THE Young Wick Players provided a varied evening’s entertainment on Friday and Saturday with four one-act plays, two being Festival winners in 1954 and 1956.
For me, Betty Gedge made the evening, first as the delightfully earthy Doto in Christopher Fry’s A Phoenix Too Frequent, and later in the evening as Catherine in George Bernard Shaw’s Great ; no mean feat. In the former the set and lighting were effective and the cast of three [Dynamene, by Betty Carpenter, and Tegeus-Chromis, by Patrick Johnson], under intelligent direction, made the most of their lines and enabled the audience to savour this comedy to the full.
I was therefore a little disappointed to see that producer Elizabeth Penney, while able to reveal the subtleties of Fry’s humour, should fall down on the straightforward comedy of Shaw, for in the second main play there was just a little too much slapstick and over-acting, so that at times the effect was third-rate pantomime.
Patrick Johnson, too, had a full part in this play, and I found myself getting a little tired of him: his voice lacks a wide enough dramatic range, and someone must tell him about his hands; excitement, emotion, emphasis – they were all signified by clenched fists on arms bent at the elbows. But he did put over some wonderful lines in his coy pose.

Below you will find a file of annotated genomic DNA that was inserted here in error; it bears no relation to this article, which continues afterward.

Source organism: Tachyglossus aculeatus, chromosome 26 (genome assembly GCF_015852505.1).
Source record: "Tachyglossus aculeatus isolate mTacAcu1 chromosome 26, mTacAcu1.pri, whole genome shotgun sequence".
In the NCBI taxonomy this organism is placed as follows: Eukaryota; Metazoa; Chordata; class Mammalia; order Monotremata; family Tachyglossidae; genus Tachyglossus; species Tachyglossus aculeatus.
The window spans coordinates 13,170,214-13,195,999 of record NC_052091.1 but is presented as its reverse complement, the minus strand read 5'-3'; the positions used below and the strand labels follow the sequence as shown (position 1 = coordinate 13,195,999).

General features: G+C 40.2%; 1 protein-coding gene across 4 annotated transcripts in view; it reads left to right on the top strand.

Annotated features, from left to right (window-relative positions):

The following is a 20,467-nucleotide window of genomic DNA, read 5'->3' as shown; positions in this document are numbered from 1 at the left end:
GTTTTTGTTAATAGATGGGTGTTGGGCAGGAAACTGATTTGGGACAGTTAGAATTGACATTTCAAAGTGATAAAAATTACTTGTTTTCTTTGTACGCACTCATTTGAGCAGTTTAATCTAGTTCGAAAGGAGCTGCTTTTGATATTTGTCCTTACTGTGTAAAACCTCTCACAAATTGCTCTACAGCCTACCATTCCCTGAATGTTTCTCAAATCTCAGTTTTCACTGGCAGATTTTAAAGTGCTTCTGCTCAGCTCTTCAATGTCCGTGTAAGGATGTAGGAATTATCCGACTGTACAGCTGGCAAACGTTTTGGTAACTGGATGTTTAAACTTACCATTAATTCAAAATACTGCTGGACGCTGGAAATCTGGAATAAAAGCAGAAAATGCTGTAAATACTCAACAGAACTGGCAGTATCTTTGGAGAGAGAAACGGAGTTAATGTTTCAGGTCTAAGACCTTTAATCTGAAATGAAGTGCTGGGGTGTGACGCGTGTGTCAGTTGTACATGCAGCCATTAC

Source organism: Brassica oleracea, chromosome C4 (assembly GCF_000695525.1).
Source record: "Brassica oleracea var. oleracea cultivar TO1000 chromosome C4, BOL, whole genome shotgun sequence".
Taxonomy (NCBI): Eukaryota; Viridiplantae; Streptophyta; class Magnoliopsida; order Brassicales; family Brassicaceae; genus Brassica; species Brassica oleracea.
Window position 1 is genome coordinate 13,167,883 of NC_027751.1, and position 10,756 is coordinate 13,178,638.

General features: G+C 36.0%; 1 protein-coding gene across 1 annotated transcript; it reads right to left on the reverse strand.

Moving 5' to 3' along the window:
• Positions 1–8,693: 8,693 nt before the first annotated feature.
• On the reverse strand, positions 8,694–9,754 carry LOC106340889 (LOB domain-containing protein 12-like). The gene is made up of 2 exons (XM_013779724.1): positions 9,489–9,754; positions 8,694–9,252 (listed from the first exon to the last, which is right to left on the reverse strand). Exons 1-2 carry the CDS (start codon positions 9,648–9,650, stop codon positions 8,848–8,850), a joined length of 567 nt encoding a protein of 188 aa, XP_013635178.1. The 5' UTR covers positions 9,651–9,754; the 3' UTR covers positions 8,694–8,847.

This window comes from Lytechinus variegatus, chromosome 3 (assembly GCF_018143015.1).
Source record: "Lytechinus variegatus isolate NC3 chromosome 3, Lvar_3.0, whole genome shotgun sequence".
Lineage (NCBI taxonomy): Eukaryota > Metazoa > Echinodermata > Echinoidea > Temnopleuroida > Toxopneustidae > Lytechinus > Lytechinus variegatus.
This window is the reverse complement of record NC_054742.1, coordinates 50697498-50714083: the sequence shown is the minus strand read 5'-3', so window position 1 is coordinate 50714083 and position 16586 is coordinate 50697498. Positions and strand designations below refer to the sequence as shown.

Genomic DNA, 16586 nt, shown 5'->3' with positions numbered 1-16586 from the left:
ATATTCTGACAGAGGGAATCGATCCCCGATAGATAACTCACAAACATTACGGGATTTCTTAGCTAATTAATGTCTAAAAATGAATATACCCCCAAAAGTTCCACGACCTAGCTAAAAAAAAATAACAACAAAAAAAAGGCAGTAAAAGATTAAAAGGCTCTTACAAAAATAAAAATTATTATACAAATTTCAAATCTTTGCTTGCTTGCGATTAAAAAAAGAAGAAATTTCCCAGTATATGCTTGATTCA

Anthony Pelissier’s November Afternoon was an ideal curtain-raiser which was well conveyed by Seamus McGurk, Valerie Briggs will do better as her experience increases. A Room in the Tower, by Hugh Stewart, was a little too long for the second curtain-raiser and not, perhaps, a happy choice so soon after Southwick audiences had seen The Young Elizabeth. Mary Gedge was an attractive Lady Jane and Jean Porter an able Mary Tudor.
Other parts in the plays were taken by Diana Topping [Tylney], Patricia Mason [Ellen], Ralph Dawes [Patiomkin], Patricia Holloway [Varinka], Derek Wass [ Sergeant’, Adrian Hedges [Naryshkin], Judy Wilkey [Princess Dashkoff], Betty Carpenter [Claire], Joseph Mohern and Seamus McGurk [soldiers]. Frances Moulton and Patrick Johnson produced the curtain-raisers.